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It’s Florida-LSU week, which means it’s time to talk Joe Alleva and Ed Orgeron

LSU Joe Alleva Ed Orgeron
Derick E. Hingle/USA TODAY Sports

It’s apropos in a way that LSU is playing Florida this week. That’s because folks will be talking about LSU AD Joe Alleva’s role in moving last season’s matchup between the two from Gainesville to Baton Rouge after Hurricane Matthew postponed the scheduled meeting.

The upshot was that LSU now travels to Gainesville this season and next, and this week’s game in the Swamp will come on the heels of LSU’s embarrassing home loss to Troy on Saturday.

We don’t mean to disparage Troy by calling it an embarrassing loss. Troy won 10 games last season, will be in the thick of the Sun Belt race this season, coach Neal Brown is going to be a hot commodity once the coaching carousel gets going and the experienced duo of QB Brandon Silvers and RB Jordan Chunn could play at a lot of Power Five schools. But come on – LSU should not lose to Troy.

And that brings us back to Alleva. By all accounts, he targeted Jimbo Fisher and Tom Herman as his top two choices to replace Les Miles. Those are big-time targets and it’s obvious LSU set its sights high. But neither took the job, so Alleva hired Ed Orgeron. That’s like going from Plan A and Plan B to, well, Plan O – there should have been a lot of other plans in between.

RELATED: Fear of LSU slipping into irrelevance real concern following loss to Troy

Alleva settled when he hired Orgeron. The athletic director at LSU settled. Not the AD at Louisiana Tech or UL Lafayette or Tulane. LSU.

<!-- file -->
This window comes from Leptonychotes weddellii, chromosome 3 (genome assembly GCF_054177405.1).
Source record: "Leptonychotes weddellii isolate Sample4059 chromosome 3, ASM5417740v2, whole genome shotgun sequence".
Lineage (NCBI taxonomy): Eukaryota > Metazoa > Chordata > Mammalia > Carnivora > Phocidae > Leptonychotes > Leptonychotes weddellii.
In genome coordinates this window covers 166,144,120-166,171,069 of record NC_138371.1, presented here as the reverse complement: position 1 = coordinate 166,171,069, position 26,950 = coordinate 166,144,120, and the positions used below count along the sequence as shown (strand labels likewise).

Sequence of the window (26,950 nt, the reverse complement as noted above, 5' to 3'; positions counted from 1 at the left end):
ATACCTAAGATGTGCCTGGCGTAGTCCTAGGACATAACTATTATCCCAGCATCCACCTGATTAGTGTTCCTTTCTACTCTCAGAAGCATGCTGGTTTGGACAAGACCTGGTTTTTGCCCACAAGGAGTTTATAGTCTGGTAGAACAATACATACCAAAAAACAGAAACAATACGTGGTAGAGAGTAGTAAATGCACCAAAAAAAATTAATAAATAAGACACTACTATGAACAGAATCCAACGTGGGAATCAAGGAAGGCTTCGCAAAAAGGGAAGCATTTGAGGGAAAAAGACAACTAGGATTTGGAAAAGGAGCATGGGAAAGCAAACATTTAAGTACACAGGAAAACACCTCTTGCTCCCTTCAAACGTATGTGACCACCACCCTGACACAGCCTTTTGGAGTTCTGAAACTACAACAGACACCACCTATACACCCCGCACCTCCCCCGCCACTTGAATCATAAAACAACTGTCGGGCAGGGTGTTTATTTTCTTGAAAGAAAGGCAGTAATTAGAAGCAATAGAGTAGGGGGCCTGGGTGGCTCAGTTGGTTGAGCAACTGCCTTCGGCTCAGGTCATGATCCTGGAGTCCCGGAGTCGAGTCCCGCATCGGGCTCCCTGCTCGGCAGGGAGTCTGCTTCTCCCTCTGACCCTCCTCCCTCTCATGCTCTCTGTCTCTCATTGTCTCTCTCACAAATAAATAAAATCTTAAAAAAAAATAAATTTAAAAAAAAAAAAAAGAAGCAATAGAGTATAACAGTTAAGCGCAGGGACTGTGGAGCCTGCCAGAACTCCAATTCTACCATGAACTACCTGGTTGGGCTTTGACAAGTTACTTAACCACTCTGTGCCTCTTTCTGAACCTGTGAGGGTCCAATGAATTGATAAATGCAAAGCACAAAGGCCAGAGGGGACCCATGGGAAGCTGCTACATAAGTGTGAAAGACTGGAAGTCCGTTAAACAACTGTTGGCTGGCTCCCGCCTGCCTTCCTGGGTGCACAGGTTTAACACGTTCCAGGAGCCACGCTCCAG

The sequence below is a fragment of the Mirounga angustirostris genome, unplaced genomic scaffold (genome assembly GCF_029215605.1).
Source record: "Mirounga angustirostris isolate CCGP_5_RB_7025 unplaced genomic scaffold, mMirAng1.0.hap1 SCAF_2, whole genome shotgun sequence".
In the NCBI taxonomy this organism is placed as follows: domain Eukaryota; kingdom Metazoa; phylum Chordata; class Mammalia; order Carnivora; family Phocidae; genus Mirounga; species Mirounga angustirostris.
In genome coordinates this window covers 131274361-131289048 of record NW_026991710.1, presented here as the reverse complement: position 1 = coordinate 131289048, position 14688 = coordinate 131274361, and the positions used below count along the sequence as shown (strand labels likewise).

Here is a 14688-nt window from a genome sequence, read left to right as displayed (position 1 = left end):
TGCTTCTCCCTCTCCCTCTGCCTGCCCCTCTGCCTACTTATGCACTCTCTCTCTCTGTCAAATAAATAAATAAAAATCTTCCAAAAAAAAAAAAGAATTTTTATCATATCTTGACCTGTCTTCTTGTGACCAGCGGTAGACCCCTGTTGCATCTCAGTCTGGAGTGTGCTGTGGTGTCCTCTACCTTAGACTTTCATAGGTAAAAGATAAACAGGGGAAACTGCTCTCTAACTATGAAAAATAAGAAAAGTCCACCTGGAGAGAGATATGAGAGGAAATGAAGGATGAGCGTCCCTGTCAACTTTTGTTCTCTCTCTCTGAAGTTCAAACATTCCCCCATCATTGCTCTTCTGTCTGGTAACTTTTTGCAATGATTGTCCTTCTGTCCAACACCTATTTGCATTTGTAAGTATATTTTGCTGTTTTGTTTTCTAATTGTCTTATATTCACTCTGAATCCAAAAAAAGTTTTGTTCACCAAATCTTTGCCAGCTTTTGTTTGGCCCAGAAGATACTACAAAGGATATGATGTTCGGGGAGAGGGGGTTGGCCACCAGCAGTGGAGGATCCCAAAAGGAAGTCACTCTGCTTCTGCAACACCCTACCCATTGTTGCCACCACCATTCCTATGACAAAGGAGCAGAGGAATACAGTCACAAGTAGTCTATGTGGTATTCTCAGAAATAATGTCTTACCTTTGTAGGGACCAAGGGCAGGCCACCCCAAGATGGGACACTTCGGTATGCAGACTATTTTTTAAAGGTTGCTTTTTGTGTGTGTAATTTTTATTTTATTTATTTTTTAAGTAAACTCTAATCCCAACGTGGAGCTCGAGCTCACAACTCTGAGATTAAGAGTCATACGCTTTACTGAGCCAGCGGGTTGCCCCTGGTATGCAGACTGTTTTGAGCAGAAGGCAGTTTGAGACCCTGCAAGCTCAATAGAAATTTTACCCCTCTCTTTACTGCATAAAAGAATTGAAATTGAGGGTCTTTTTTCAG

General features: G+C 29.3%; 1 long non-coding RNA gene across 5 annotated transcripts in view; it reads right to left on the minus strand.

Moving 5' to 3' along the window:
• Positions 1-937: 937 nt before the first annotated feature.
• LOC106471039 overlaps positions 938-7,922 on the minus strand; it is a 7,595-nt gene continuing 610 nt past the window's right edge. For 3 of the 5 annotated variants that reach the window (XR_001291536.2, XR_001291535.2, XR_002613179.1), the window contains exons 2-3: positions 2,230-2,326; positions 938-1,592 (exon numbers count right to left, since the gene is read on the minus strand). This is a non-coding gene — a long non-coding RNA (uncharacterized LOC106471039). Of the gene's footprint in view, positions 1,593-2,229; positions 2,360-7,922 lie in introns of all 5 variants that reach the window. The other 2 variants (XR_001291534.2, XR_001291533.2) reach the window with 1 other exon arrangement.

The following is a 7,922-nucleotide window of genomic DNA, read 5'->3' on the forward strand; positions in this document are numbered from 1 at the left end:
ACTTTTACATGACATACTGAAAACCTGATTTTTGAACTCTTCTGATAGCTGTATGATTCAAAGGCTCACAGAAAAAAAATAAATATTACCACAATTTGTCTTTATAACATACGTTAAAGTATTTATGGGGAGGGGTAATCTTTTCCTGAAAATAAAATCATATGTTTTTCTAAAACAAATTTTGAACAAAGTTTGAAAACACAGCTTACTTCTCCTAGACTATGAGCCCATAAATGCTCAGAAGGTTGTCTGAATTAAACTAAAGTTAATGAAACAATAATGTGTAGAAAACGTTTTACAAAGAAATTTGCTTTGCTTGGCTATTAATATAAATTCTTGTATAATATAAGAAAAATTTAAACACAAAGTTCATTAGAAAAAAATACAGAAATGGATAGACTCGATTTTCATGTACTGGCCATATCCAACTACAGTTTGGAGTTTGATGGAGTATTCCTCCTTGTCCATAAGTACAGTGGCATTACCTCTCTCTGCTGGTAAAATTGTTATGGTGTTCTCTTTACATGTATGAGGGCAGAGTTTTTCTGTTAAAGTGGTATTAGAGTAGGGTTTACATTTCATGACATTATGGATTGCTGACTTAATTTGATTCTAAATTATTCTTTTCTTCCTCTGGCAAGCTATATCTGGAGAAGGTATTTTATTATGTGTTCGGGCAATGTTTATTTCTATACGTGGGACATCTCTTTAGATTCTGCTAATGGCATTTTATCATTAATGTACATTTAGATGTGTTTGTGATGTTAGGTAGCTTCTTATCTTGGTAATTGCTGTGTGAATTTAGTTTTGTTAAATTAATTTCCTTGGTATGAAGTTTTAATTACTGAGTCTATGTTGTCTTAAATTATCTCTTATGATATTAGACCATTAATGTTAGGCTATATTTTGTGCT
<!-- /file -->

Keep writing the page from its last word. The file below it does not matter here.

We said before the season that LSU was a flawed team and that it would be a rocky first season for Orgeron. But no way did we think the Tigers would be this mediocre. LSU is 3-2, and it’s not a stretch to think the Tigers could lose four more games. They’re not beating Alabama. They won’t beat Auburn unless Auburn gives it away. Florida, Texas A&M and Arkansas are going to be tough, too.

LSU has lost as many as five games just twice this century, going 8-5 in 2002 under Nick Saban and 8-5 in 2008 under Miles, so at least in that regard Orgeron will be in some exalted company.

Running on empty

Tennessee’s rushing defense was historically bad last season, when the Vols surrendered 2,841 rushing yards – the most in school history. Unfortunately, after Saturday’s loss to Georgia, Tennessee is on a pace to smash the school record for badness.

Georgia rushed for 294 yards against the Vols, who now are surrendering 252.6 yards per game. Over a 13-game season, that equates to 3,284 yards. (It’s 3,031 over 12 games.) No SEC team ever has allowed 3,000 rushing yards.

RELATED: Butch Jones, Tennessee searching for answers after embarrassing loss to Georgia

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